Clarity is vital to improving supplier relationships, agrees Helen Alder, Head of Knowledge & Learning Development at CIPS. “Collaboration is a really good idea in so many ways. But you need to find a really good vendor that understands your business and can add value,” she says.
Resilience And Innovation: Maximizing Value from Closer Supplier Relationships
What does the added value that comes from closer supplier relationships look like?
Greater resilience is one benefit. “The biggest challenge, and one we always face, is the changing market dynamics and shifting supply,” says Debbie Bowring, President of RS Integrated Supply. “You cannot eliminate risk from the supply chain. But you can find suppliers willing to work with you in facing those challenges.
“The value of those kinds of supplier relationships is in the productivity that develops in your business and the introduction of innovative ideas. The combined benefit is better risk management.”
“Supplier relationships built on trust create significant advantage throughout the process.”
Costi Campi, Senior VP, Global Procurement, RS Integrated Supply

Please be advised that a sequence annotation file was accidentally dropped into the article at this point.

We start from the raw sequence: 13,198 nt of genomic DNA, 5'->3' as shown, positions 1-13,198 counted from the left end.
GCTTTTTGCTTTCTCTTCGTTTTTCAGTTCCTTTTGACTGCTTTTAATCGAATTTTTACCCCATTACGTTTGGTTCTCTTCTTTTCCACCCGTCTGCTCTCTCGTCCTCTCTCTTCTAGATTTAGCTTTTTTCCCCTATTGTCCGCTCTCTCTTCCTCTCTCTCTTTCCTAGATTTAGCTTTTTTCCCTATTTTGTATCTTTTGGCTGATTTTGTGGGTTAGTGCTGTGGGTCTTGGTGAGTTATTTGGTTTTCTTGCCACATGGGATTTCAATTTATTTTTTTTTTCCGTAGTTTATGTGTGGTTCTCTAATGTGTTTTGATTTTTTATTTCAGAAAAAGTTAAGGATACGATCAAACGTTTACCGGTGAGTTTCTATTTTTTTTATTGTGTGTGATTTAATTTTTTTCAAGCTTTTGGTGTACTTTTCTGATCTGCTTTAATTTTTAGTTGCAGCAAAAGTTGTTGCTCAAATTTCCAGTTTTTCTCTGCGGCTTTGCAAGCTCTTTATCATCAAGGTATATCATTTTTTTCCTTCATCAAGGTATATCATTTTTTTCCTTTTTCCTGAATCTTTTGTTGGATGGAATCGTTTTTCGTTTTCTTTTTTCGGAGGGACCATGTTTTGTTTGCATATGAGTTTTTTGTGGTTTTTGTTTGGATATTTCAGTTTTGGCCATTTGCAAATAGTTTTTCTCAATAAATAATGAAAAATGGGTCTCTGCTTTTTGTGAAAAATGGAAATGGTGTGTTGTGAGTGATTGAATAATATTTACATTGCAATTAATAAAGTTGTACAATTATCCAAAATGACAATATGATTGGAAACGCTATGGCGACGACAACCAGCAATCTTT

The ability to harness supplier expertise and capabilities is another. “Supplier relationships built on trust create significant advantage throughout the process,” says Costi Campi, Senior Vice President, Global Procurement for RS Integrated Supply. “You have more trust in the information suppliers provide, which leads to openness to new ideas.”
“It is an opportunity but also a challenge for procurement professionals to keep up with all the changes.”
Costi Campi, Senior VP, Global Procurement, RS Integrated Supply
“New software and solutions are introduced every day. It is an opportunity but also a challenge for procurement professionals to keep up with all the changes and innovation in the industry.”
Above all, it’s about building trust between customers and suppliers, reiterates Simon Hilton, Senior Vice President, Business Development for RS Integrated Supply. This can only be done by openness on both sides, so sharing knowledge and understanding each other’s business opens opportunities to innovate.
“It’s not quantity of suppliers, it is the quality” says Hilton. “Suppliers who understand your business culture and how you wish to operate, are more willing to help you in optimizing your MRO procurement processes.”